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Texas versus California: Trends in Gender Diversity and Impacts by Engineering Discipline

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2015 ASEE Annual Conference & Exposition


Seattle, Washington

Publication Date

June 14, 2015

Start Date

June 14, 2015

End Date

June 17, 2015





Conference Session

Women in Engineering Division Poster Session

Tagged Division

Women in Engineering

Tagged Topic


Page Count


Page Numbers

26.1506.1 - 26.1506.11



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Paper Authors


Keith J Bowman Illinois Institute of Technology

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Keith J. Bowman became Professor and Chair of the Department of Mechanical, Materials and Aerospace Engineering at Illinois Institute of Technology (IIT) in August, 2011, following nearly five years of experience leading the Purdue School of Materials Engineering as Interim Head and Head. His first faculty appointment was as an Assistant Professor at Purdue University in 1988 after receiving degrees from Case Western Reserve University, (B.S. 1981, M.S. 1983) and the University of Michigan (Ph.D. 1987). He was promoted to Associate Professor in 1992, and then to Professor in 1996. Bowman served as a visiting professor at the Technical University of Darmstadt, Germany in 1996 and in 2002. He served as a visiting professor at the University of New South Wales in Sydney, Australia in 2003. From 1996 to 2004 he served as graduate program chair of the Purdue School of Materials Engineering (MSE).

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Texas versus California: Trends in Gender Diversity and Impacts by Engineering DisciplineAcross the past decade there has been tremendous growth in Bachelor’s (BS) degreeattainment in US engineering schools coupled with clear challenges towards advancinggender diversity. The two largest US states, Texas and California, both have multiplepublic university systems that educate engineers in accredited programs that includeuniversities with strong reputations. The focus of this assessment is to explore trends ingender diversity for engineering BS degrees produced by public universities in both statesusing ASEE data and other sources. In 2013, California represented about 12 percent ofthe US population and the public systems in California provided an education toapproximately 10 percent of engineering BS degree recipients for that year. In the sameyear, Texas represented about 8 percent of the US population and the public universitysystems in Texas provided an education to approximately 6 percent of the engineering BSdegree recipients. In 2005, the first year wherein detailed data by gender and ethnicitywas collected by ASEE, the gender diversity for the two California public systemsaltogether was about 18.2%. By 2013 this had declined to 17.5%, which lags the overallUS female fraction by 1.6%. For Texas, the female fraction declined from 20.1% in 2005to 17.7%. At first glance, it might appear that this is a fair comparison. It is not. Eachstate has a considerably different mix in engineering disciplines being produced by thepublic systems. For example, Texas publics train nearly as many chemical engineers asthe California publics. And, Texas publics produce about forty percent of US petroleumengineers whereas California publics do not produce petroleum engineers. This paperwill explore the intersection between disciplinary emphases and gender diversity acrossboth states.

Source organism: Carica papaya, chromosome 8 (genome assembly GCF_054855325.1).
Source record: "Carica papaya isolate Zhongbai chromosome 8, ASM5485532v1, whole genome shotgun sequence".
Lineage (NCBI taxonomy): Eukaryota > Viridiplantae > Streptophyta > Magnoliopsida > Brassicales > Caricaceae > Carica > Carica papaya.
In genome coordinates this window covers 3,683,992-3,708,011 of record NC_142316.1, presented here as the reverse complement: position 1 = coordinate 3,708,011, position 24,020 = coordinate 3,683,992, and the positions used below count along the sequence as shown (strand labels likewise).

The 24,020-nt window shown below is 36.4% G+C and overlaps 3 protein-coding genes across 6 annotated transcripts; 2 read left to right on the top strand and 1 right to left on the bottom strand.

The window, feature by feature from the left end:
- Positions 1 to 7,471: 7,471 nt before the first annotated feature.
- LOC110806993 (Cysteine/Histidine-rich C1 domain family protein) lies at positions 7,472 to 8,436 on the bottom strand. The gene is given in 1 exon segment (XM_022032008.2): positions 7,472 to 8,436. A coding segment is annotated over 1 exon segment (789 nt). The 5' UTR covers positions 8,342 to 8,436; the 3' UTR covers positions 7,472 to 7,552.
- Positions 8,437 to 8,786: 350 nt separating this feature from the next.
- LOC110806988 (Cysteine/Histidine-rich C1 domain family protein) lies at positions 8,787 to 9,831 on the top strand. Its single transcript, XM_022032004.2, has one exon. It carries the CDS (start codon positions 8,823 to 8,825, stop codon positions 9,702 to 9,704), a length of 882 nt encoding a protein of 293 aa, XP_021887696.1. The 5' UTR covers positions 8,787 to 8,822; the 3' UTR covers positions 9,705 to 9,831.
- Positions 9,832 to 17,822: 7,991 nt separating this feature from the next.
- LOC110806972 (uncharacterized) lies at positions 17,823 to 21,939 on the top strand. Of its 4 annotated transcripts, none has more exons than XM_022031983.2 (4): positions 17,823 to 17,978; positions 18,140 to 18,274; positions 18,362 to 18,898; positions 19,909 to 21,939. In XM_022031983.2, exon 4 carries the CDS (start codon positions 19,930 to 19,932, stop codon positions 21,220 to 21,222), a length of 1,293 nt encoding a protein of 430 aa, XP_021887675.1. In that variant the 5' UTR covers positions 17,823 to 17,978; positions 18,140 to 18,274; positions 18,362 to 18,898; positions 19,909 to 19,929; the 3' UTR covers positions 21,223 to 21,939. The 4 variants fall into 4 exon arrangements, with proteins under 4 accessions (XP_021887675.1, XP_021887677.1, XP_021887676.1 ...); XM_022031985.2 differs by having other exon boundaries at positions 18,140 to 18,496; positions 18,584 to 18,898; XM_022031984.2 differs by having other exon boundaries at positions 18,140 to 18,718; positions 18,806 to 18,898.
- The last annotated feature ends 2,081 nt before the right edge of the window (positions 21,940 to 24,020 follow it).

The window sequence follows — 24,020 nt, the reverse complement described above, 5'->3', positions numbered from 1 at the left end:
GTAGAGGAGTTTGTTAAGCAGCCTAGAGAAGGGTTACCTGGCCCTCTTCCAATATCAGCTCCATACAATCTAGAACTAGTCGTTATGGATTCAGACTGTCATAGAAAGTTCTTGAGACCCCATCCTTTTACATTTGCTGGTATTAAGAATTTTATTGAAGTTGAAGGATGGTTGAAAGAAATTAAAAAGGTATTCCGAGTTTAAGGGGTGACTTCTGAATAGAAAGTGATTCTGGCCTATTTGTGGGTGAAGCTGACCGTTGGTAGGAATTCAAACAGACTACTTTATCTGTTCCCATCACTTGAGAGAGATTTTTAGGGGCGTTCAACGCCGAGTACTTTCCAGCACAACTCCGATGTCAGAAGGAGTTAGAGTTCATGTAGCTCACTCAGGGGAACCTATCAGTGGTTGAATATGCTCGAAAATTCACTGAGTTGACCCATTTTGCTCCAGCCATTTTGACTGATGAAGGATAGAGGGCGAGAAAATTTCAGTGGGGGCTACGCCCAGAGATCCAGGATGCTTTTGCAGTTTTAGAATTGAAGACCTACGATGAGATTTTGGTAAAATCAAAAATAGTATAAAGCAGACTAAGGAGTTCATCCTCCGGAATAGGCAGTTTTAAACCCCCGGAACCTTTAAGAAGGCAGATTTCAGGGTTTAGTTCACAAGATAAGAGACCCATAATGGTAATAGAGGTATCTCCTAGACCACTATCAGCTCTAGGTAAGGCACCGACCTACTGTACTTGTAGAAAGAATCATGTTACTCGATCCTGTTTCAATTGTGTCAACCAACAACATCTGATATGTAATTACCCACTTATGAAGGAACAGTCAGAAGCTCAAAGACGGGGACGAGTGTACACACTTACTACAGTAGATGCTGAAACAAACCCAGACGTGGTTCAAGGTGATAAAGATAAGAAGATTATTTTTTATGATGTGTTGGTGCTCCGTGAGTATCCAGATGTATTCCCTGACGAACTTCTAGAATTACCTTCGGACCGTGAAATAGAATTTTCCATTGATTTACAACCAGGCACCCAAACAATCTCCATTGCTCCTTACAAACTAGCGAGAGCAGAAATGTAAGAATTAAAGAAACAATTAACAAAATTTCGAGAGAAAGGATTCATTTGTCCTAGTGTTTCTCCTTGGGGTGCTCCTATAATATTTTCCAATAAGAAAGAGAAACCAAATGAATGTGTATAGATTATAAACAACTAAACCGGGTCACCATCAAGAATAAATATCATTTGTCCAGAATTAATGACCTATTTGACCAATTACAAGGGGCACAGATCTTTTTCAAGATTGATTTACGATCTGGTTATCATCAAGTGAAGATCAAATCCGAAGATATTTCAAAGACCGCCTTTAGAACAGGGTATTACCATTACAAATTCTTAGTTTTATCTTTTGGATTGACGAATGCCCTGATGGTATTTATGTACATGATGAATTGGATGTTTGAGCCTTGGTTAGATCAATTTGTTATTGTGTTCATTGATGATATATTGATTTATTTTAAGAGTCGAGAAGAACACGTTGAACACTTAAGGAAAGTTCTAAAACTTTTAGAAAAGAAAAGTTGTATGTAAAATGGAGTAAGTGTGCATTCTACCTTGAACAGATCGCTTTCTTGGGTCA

Bowman, K. J. (2015, June), Texas versus California: Trends in Gender Diversity and Impacts by Engineering Discipline Paper presented at 2015 ASEE Annual Conference & Exposition, Seattle, Washington. 10.18260/p.24843

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